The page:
Microsoft eases Windows Phone 7 restrictions (a bit)
Ballmer to debut second update
Microsoft will unveil a second update to Windows Phone 7 in February, cracking open the operating system in an effort to put it on par with rivals.
Company chief executive Steve Ballmer will detail the changes to Windows Phone 7 at the Mobile World Congress, Winrumors reports here.
Ballmer is keynoting at next year's Mobile World Congress - the event where he debuted Windows Phone 7 this year.
Microsoft's second update will introduce enhanced developer controls for applications. Microsoft is expected to open up several new APIs that will allow for greater multi-tasking, in-app downloads and better customization for end users.
A first update is already planned in time for the Consumer Electronics Show (CES) in January, which will introduce copy-and-paste functionality.
Microsoft needs to modernize Windows Phone 7 if it's to capture ample market share against the iPhone and Android. Today, phone apps are prevented from multi-tasking and are not allowed to access the local database.
The reports of an update come as All About Microsoft blogger Mary-Jo Foley noted some people are telling her Microsoft will pull the plug on Windows Phone 7 if early sales are disappointing.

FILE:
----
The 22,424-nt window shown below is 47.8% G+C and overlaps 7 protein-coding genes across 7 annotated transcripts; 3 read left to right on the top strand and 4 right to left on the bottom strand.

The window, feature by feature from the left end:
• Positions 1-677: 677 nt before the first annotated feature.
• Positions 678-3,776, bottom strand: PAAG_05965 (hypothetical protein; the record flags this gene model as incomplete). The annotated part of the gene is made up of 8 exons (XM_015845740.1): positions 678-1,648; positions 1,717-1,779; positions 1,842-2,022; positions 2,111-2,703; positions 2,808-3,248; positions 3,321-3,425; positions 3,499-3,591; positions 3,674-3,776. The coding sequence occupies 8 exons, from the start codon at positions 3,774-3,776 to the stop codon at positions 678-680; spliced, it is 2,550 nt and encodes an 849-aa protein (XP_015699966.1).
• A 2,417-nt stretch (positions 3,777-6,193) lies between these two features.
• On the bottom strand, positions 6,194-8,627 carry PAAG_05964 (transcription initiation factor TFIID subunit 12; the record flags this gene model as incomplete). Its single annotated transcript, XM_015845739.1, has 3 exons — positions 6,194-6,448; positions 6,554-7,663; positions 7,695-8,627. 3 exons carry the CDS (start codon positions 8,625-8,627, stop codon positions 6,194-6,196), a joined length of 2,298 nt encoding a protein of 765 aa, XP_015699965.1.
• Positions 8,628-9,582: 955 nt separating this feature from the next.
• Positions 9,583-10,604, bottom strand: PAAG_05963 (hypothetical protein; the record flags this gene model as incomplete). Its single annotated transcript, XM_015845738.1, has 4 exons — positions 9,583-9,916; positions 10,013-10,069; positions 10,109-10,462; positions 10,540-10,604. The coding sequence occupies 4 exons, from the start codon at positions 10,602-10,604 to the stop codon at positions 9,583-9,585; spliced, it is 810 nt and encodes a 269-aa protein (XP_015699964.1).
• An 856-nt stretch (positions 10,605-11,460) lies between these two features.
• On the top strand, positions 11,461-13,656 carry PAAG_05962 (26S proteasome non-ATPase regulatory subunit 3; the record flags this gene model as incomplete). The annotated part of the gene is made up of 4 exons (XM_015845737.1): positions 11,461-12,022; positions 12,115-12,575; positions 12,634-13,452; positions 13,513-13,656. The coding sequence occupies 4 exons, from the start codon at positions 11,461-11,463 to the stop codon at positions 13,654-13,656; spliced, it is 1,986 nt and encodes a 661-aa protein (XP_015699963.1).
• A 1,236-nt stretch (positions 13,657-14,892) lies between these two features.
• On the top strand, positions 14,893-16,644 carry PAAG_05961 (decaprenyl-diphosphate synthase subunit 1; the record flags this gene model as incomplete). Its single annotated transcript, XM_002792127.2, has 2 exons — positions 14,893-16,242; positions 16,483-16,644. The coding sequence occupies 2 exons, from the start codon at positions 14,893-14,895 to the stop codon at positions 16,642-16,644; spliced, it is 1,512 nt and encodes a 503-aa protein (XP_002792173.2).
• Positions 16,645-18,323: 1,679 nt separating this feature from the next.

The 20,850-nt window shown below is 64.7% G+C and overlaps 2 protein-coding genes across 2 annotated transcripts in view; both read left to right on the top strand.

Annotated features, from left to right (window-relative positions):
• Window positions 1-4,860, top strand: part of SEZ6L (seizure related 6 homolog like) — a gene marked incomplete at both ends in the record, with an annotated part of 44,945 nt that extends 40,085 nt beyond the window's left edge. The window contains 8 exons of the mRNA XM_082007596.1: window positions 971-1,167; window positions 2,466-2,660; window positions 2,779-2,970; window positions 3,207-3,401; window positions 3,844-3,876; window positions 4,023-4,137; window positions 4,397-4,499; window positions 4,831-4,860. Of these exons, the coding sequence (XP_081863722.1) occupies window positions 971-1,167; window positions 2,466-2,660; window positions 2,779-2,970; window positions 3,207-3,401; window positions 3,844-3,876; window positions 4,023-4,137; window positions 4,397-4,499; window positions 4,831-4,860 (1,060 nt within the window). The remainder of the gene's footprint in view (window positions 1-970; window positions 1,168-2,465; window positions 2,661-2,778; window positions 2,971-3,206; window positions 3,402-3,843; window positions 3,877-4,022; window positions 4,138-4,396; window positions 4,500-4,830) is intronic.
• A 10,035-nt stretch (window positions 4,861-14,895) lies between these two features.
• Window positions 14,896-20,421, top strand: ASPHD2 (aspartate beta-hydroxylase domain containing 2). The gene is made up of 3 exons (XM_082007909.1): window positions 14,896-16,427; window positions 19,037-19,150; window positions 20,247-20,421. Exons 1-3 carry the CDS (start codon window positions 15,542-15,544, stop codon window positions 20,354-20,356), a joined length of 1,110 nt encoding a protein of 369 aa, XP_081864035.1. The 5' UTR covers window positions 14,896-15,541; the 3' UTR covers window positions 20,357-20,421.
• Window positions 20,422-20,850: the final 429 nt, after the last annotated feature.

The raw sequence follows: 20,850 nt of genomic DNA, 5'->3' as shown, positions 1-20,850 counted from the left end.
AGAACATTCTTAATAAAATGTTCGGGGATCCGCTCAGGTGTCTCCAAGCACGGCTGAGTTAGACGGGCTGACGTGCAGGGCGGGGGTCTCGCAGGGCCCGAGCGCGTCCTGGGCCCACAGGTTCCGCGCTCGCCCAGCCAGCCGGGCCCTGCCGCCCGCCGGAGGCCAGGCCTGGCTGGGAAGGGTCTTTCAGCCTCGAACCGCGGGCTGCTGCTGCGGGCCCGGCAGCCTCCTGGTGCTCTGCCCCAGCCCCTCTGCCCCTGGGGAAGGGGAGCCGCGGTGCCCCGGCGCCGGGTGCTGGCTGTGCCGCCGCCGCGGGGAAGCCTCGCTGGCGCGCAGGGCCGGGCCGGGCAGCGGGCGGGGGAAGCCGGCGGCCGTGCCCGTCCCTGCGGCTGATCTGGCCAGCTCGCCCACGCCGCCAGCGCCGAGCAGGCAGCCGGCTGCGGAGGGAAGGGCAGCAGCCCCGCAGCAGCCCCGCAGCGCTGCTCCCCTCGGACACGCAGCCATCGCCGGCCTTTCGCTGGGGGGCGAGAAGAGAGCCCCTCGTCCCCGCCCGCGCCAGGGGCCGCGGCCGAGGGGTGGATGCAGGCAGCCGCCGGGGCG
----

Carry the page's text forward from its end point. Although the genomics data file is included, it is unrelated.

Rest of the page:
This would seem unlikely given the huge importance and prestige increasingly attached to the project. To kill one phone project may be regarded as misfortune, to lose two might look like carelessness in the eyes of investors, partners, and competitors itching to further pronounce the death of Microsoft. MJ reports that those working on Windows Phone 7 are signed up to a five-year contract.
The holiday shopping season will certainly be a critical litmus test for Windows Phone 7, and all eyes will be on Microsoft's results for the quarter, which will hopefully break out some of the sales data. Microsoft reports in January.
PC World notes here that Microsoft likes to hit us with numbers early on to prove a new products' success, and so far, it has been silent on Windows Phone 7 uptake. The favored metric is number of licenses sold or units shipped in units of millions here and here. Windows Phone 7 has only been available in the US since November 8, well below Microsoft's favorite benchmark time scale of 100 days or a year. So unless the doors are really being blown off, it's unrealistic to expect Microsoft will provide data so soon.
But Microsoft is not helping its own chances. Windows Phone 7 is only available on 12 handsets running on two carriers - AT&T and T-Mobile.
The company is also preventing partners the freedom to put Windows Phone 7 on tablets. The official strategy is Windows 7 on the tablet and Windows Phone 7 on phones. That's the opposite of what's happening at Apple on iOS and Google with Android. Apple has put the iPhone operating system on the iPad, while Android is on tablets from Dell, Samsung, and others.
At All Things D's D: Dive Into Mobile conference this week, Engadget's Joshua Topolsky told Microsoft's corporate vice president of Windows phone program management Joe Belifore that Windows 7 doesn't offer the sort of touch screen tools you get from iOS or Android. "You can't possibly be this blind," he said. "Is that really the strategy?"
Belifore slipped on the safety vest of non-committal corporate speak to reply: "The company will evaluate that going forward." ®
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